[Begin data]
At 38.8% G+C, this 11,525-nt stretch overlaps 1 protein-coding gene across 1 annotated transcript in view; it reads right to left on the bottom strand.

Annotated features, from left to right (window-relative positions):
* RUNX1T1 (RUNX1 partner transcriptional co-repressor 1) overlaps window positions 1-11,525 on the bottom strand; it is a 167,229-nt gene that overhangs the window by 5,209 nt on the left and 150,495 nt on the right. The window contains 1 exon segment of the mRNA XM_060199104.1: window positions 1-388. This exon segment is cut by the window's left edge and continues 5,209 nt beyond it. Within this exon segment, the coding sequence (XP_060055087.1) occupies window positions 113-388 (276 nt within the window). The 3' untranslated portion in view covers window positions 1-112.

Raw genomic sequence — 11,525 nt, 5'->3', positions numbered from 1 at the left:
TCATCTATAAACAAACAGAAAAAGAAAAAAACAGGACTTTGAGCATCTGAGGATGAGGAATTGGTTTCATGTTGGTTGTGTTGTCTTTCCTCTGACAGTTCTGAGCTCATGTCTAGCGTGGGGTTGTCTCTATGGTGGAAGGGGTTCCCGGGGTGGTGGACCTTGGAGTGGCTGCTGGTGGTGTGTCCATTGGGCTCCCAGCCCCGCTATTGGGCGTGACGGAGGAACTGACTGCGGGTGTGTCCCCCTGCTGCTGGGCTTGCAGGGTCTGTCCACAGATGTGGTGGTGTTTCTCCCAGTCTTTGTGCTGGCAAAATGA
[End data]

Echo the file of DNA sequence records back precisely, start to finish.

At 38.8% G+C, this 11,525-nt stretch overlaps 1 protein-coding gene across 1 annotated transcript in view; it reads right to left on the bottom strand.

Annotated features, from left to right (window-relative positions):
* RUNX1T1 (RUNX1 partner transcriptional co-repressor 1) overlaps window positions 1-11,525 on the bottom strand; it is a 167,229-nt gene that overhangs the window by 5,209 nt on the left and 150,495 nt on the right. The window contains 1 exon segment of the mRNA XM_060199104.1: window positions 1-388. This exon segment is cut by the window's left edge and continues 5,209 nt beyond it. Within this exon segment, the coding sequence (XP_060055087.1) occupies window positions 113-388 (276 nt within the window). The 3' untranslated portion in view covers window positions 1-112.

Raw genomic sequence — 11,525 nt, 5'->3', positions numbered from 1 at the left:
TCATCTATAAACAAACAGAAAAAGAAAAAAACAGGACTTTGAGCATCTGAGGATGAGGAATTGGTTTCATGTTGGTTGTGTTGTCTTTCCTCTGACAGTTCTGAGCTCATGTCTAGCGTGGGGTTGTCTCTATGGTGGAAGGGGTTCCCGGGGTGGTGGACCTTGGAGTGGCTGCTGGTGGTGTGTCCATTGGGCTCCCAGCCCCGCTATTGGGCGTGACGGAGGAACTGACTGCGGGTGTGTCCCCCTGCTGCTGGGCTTGCAGGGTCTGTCCACAGATGTGGTGGTGTTTCTCCCAGTCTTTGTGCTGGCAAAATGA